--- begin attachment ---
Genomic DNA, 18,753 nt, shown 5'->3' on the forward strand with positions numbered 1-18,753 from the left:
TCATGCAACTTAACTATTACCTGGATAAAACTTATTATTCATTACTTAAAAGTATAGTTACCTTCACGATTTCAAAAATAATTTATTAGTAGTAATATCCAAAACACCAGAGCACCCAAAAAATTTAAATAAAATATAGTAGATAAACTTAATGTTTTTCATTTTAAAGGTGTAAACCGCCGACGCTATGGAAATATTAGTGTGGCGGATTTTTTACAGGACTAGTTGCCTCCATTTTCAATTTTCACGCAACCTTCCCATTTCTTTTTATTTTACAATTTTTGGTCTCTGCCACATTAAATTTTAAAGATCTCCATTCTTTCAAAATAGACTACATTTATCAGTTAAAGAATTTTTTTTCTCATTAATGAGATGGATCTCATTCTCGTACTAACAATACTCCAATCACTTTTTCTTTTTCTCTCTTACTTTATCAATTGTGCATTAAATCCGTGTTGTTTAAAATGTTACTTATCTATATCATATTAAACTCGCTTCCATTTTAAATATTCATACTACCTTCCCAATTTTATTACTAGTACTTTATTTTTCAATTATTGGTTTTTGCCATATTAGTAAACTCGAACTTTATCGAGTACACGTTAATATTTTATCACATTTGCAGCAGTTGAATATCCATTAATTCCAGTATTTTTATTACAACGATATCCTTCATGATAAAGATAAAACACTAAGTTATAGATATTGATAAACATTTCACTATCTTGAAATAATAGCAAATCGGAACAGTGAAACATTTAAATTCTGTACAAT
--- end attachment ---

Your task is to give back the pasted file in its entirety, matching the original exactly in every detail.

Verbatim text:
Genomic DNA, 18,753 nt, shown 5'->3' on the forward strand with positions numbered 1-18,753 from the left:
TCATGCAACTTAACTATTACCTGGATAAAACTTATTATTCATTACTTAAAAGTATAGTTACCTTCACGATTTCAAAAATAATTTATTAGTAGTAATATCCAAAACACCAGAGCACCCAAAAAATTTAAATAAAATATAGTAGATAAACTTAATGTTTTTCATTTTAAAGGTGTAAACCGCCGACGCTATGGAAATATTAGTGTGGCGGATTTTTTACAGGACTAGTTGCCTCCATTTTCAATTTTCACGCAACCTTCCCATTTCTTTTTATTTTACAATTTTTGGTCTCTGCCACATTAAATTTTAAAGATCTCCATTCTTTCAAAATAGACTACATTTATCAGTTAAAGAATTTTTTTTCTCATTAATGAGATGGATCTCATTCTCGTACTAACAATACTCCAATCACTTTTTCTTTTTCTCTCTTACTTTATCAATTGTGCATTAAATCCGTGTTGTTTAAAATGTTACTTATCTATATCATATTAAACTCGCTTCCATTTTAAATATTCATACTACCTTCCCAATTTTATTACTAGTACTTTATTTTTCAATTATTGGTTTTTGCCATATTAGTAAACTCGAACTTTATCGAGTACACGTTAATATTTTATCACATTTGCAGCAGTTGAATATCCATTAATTCCAGTATTTTTATTACAACGATATCCTTCATGATAAAGATAAAACACTAAGTTATAGATATTGATAAACATTTCACTATCTTGAAATAATAGCAAATCGGAACAGTGAAACATTTAAATTCTGTACAAT